In order to understand self-diffusion (D) of a charged, flexible, and porous nanoscopic molecule in water, we carry out very long, fully atomistic molecular dynamics simulation of PAMAM dendrimer up to eight generations in explicit salt water under varying pH. We find that while the radius of gyration (Rg) varies as N1/3, the self-diffusion constant (D ) scales, surprisingly, as N-α, with α =0.39 at high pH and 0.5 at neutral pH, indicating a dramatic breakdown of Stokes-Einstein relation for diffusion of charged nanoscopic molecules. The variation in D as a function of radius of gyration demonstrates the importance of treating water and ions explicitly in the diffusion process of a flexible nanoscopic molecule. In agreement with recent experiments, the self-diffusion constant increases with pH, revealing the importance of dielectric friction in the diffusion process. The shape of a dendrimer is found to fluctuate on a nanosecond time scale. We argue that this flexibility (and also the porosity) of the dendrimer may play an important role in determining the mean square displacement of the dendrimer and the breakdown of the Stokes-Einstein relation between diffusion constant and the radius.

  11. The effect of solution pH and peroxide in the TiO2-induced photocatalysis of chlorinated aniline

    International Nuclear Information System (INIS)

    Chu, W.; Choy, W.K.; So, T.Y.

    2007-01-01

    Chlorinated anilines are frequently used in the industry as starting materials for chemical synthesis. This type of compounds can end up as pollutants in wastewater. 2-Chloroaniline (2-ClA) was selected irradiating under monochromatic UV light at 300 nm. The reaction rate could be enhanced by introducing low level of H 2 O 2 into the UV/TiO 2 system. Excess H 2 O 2 could not increase the HO· generation but retarded the reaction rate. The pH effect was also investigated in UV/TiO 2 and UV/TiO 2 /H 2 O 2 systems. All the experimental results show that pH is a sensitive parameter to the rate of degradation. Low reaction rate at acidic pH could be accounted by the dark adsorption test which has also proven the photocatalysis of TiO 2 may contribute to a two-step process: (1) 2-ClA pre-adsorbed onto TiO 2 and (2) photoexcitation of TiO 2 . At high pH, rate enhancement could be observed at UV/TiO 2 system because of the increase generation of HO·. However, the introduction of H 2 O 2 slowdown the decay rate at such alkaline medium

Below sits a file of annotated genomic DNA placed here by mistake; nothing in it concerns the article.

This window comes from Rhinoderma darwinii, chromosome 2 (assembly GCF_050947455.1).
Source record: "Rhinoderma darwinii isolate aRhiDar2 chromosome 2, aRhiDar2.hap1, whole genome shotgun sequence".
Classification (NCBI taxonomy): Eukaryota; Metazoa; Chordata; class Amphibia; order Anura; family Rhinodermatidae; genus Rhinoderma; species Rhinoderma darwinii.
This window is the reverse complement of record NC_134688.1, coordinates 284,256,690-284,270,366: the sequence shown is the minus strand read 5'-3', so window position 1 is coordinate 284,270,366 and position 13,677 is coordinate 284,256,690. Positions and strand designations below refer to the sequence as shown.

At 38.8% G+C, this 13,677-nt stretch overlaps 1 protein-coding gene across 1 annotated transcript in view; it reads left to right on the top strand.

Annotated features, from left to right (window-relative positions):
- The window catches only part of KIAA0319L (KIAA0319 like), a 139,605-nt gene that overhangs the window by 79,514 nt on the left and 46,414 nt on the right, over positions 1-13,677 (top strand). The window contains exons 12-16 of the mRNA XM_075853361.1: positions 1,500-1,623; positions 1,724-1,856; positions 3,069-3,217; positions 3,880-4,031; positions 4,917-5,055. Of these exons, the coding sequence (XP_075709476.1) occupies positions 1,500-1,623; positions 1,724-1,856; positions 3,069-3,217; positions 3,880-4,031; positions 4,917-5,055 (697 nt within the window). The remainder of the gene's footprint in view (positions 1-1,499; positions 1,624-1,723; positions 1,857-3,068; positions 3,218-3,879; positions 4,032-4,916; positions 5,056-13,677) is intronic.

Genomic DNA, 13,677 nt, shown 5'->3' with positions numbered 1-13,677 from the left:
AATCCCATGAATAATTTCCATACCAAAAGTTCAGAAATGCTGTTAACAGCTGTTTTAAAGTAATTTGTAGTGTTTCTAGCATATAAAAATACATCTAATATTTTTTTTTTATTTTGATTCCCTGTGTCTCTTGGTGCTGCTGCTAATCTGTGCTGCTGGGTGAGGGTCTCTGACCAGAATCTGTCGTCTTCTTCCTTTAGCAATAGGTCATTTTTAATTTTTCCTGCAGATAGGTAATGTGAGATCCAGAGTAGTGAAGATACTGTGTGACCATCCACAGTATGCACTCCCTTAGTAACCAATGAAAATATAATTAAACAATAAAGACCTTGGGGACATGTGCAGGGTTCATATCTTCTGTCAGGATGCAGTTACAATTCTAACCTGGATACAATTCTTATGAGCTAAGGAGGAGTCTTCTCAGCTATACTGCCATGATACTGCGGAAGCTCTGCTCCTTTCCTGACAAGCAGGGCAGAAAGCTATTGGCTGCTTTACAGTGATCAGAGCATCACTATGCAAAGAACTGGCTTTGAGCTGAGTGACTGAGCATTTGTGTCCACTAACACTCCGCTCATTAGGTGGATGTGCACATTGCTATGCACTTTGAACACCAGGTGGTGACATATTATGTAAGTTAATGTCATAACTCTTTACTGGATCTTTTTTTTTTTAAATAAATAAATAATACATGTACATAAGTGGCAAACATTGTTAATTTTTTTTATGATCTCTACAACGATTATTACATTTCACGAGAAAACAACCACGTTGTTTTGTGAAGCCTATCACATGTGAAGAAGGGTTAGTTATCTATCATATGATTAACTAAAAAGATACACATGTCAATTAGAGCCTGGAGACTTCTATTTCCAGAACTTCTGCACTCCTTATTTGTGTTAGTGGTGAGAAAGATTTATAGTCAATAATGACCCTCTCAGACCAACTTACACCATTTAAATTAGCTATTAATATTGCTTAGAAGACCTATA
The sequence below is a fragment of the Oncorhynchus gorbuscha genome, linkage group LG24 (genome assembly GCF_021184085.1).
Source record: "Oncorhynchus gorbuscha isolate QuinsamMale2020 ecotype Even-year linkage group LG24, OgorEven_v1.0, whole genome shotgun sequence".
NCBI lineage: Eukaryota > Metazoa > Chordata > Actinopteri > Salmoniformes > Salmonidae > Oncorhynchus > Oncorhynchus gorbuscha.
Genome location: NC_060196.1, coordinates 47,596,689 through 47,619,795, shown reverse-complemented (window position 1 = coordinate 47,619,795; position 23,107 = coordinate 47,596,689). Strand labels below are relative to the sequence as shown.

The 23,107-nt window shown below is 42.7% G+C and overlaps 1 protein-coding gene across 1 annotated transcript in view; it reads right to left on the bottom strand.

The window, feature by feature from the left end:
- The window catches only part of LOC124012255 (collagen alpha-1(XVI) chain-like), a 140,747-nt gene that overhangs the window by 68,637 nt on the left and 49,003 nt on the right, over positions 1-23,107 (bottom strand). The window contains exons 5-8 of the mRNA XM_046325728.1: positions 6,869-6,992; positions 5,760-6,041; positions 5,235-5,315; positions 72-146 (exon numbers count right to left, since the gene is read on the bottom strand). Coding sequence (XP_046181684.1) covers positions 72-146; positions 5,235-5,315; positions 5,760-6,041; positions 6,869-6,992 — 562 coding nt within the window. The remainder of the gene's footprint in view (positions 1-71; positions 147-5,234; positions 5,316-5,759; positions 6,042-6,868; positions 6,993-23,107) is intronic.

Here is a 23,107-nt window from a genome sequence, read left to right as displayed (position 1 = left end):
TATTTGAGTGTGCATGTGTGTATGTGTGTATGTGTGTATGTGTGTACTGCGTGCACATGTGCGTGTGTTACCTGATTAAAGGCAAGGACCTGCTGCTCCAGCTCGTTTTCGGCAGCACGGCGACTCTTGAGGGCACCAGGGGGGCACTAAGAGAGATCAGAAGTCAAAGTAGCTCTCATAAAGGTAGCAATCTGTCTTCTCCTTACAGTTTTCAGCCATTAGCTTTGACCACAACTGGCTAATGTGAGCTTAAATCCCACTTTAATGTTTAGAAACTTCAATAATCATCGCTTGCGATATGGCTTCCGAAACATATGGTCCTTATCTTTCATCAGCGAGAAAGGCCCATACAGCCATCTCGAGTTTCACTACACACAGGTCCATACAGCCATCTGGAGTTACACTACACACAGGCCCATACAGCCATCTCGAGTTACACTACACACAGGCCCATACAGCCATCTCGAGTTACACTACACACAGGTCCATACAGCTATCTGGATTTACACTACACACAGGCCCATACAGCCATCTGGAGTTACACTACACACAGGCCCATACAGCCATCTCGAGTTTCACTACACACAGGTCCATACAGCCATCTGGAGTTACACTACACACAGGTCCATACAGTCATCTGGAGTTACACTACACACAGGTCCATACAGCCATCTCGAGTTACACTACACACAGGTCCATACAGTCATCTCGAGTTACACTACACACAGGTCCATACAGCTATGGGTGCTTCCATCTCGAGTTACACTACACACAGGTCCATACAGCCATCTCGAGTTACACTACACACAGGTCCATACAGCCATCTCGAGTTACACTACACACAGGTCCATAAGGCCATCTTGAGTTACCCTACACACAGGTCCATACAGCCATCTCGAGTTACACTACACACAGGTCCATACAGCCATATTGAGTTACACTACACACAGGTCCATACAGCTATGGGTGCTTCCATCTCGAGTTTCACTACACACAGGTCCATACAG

12. New analytical methodology for analysing S(IV) species at low pH solutions by one stage titration method (bichromatometry) with a clear colour change. Could potentially replace the state-of-art-method iodometry at low pH analysis due higher accuracy.

    Science.gov (United States)

    Santasalo-Aarnio, Annukka; Galfi, Istvan; Virtanen, Jorma; Gasik, Michael M

    2017-01-01

    A new, faster and more reliable analytical methodology for S(IV) species analysis at low pH solutions by bichromatometry is proposed. For decades the state of the art methodology has been iodometry that is still well justified method for neutral solutions, thus at low pH media possess various side reactions increasing inaccuracy. In contrast, the new methodology has no side reactions at low pH media, requires only one titration step and provides a clear color change if S(IV) species are present in the solution. The method is validated using model solutions with known concentrations and applied to analyses of gaseous SO2 from purged solution in low pH media samples. The results indicate that bichromatometry can accurately analyze SO2 from liquid samples having pH even below 0 relevant to metallurgical industrial processes.